Directive 1999/22/EC on keeping wild animals in zoos[17] was adopted with the objective of protecting wild fauna, conserving biodiversity, and ensuring that EU Members adopt measures to regulate issues related to zoos, such as licensing and inspections.

A license is required for the opening of a new zoo or within four years for zoos that existed prior to March 1999 when the Directive entered into force.[18]  Each license is conditional on the fulfillment of certain requirements by the zoo, such as the promotion of public education, record keeping, and compliance with biological and preservation requirements the specific to species to be kept in the facility.[19]  Regulation and registration requirements to open and maintain a zoo could also be considered as adequate measures in lieu of a license.[20]  EU Members are required to designate competent authorities to ensure implementation of this Directive and to determine the applicable penalties for violations of national laws regarding the opening and maintenance of zoos.[21]

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IV.  Conservation of Natural Habitats of Wild Fauna

Under Directive 1992/43/EEC on the Conservation of Natural Habitats of Wild Fauna and Flora,[22] the capture, keeping, and trading of a large number of animals is prohibited.  Exemptions are provided for a number of specific reasons, such as research, education, and breeding.

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V.  Draft Regulation on Animal Health

On May 6, 2013, the European Commission issued a proposal on a comprehensive new regulation governing issues related to animal health, welfare, and trade between the European Union Member States.[23]  The main objective of the proposal is to address food and safety concerns and to provide a mechanism for a quick response to health-related problems.  Its scope is very broad; it would extends to both wild animals and animals kept in captivity. 

The movement of wild animals from a habitat in a Member State to another habitat in another Member State would be possible if

  • such movement does not pose a significant risk of spreading listed or emerging diseases, designated as such by the Commission based on certain criteria;
  • persons in charge of moving the animals have a health certificate; and
  • the authorities of the Member State of destination are informed by the authorities of the Member State of origin.[24] 

Upon adoption of this Regulation, the Commission would be empowered to adopt implementing regulations regarding procedural and other details relating to the movement of wild animals in establishments, such as zoos, or pet animals, and the health certificate requirements for such moves.[25]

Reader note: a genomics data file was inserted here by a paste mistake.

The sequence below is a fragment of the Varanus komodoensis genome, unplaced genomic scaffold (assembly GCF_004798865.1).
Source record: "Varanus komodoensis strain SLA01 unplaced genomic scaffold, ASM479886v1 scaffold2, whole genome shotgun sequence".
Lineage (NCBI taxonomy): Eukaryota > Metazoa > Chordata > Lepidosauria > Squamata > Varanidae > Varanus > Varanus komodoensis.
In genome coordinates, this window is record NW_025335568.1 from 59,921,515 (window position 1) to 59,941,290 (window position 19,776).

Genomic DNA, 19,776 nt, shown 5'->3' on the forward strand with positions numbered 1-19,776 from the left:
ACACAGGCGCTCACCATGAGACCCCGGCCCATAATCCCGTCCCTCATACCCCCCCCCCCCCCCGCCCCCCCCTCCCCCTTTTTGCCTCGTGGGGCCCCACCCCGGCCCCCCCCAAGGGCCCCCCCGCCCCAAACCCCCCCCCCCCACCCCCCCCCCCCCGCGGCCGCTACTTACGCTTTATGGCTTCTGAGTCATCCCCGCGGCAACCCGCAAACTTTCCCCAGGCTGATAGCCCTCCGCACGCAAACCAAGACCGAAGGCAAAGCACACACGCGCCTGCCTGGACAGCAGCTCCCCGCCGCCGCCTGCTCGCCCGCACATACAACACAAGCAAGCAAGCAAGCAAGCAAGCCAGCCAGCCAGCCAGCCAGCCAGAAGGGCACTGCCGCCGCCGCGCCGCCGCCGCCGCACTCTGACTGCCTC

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Theresa Papademetriou
Senior Foreign Law Specialist
June 2013


[1] Council Regulation (EC) No. 338/97 of 9 December 1996 on the Protection of Species of Wild Fauna and Flora by Regulating Trade Therein, 1997 O.J. (L 61) 1, 1997:061:0001:0069:EN:PDF.

[2] Convention on International Trade in Endangered Species of Wild Fauna and Flora (CITES), Mar. 3, 1973, 27 U.S.T. 1087, T.I.A.S. 8249, 993 U.N.T.S. 243,, as amended, June 1, 1979, T.I.A.S. 11079, and Apr. 30, 1983, http://www.cites. org/eng/disc/gaborone.php (Gaborone Amendment).  For a list of parties, see the CITES website, (last visited June 3, 2013).

[3] Council Regulation (EC) No. 338/97, supra note 1, Annex I, at 31.

[4] Id. art. 3, para. 1(b).

[5] Id. art. 3, para. 2(d).

[6] Id. art. 8.

[7] Id. art. 4.  The Scientific Review Group is comprised of national scientific authorities designated by each Member State.

[8] Id. art. 8, para. 3(e)–(g).

[9] Id. art. 4, para. 1(a)(ii).

[10] Regulation (EC) No. 865/2006 of 4 May 2006 Laying Down Detailed Rules Concerning the Implementation of Council Regulation (EC) No. 338/97 on the Protection of Species of Wild Fauna and Flora by Regulating Trade Therein, 2006 O.J. (L 166) 1, 0069:EN:PDF.

[11] Id. art. 5, para. 2 (a) and (b). For additional requirements, see art. 5.

[12] Regulation No. 2913/1992 on Customs Code, 1992 O.J. (L 302) 1,, as amended by Regulation (EC) No. 450/2008 Laying down the Community Customs Code (Modernised Customs Code), 2008 O.J. (L 145) 1, Serv/

13[] Council Regulation (EC) No. 338/97, supra note 1, art. 9, para. 1.

14[] Id. art. 9, para. 3.

[15] Id. art. 14, para. 1(a)–(c).

[16] Id. art. 16.

[17] Council Directive 1999/22/EC of 29 March 1999 Relating to the Keeping of Wild Animals in Zoos, 1999 O.J. (L 94) 24,

[18] Id. art. 4, para. 2.

[19] Id. art. 3.

[20] Id. art. 5.

[21] Id. arts. 7, 8.

[22] Directive 1992/43/EEC of 29 March 1999 on the Conservation of Natural Habitats of Wild Fauna and Flora, 1992 O.J. (L 206) 7,

[23] Proposal for a Regulation of the European Parliament and of the Council on Animal Health, COM (2013) 260 final (May 6, 2013),

[24] Id. art. 153.

[25] Id. art. 154.

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Last Updated: 06/30/2015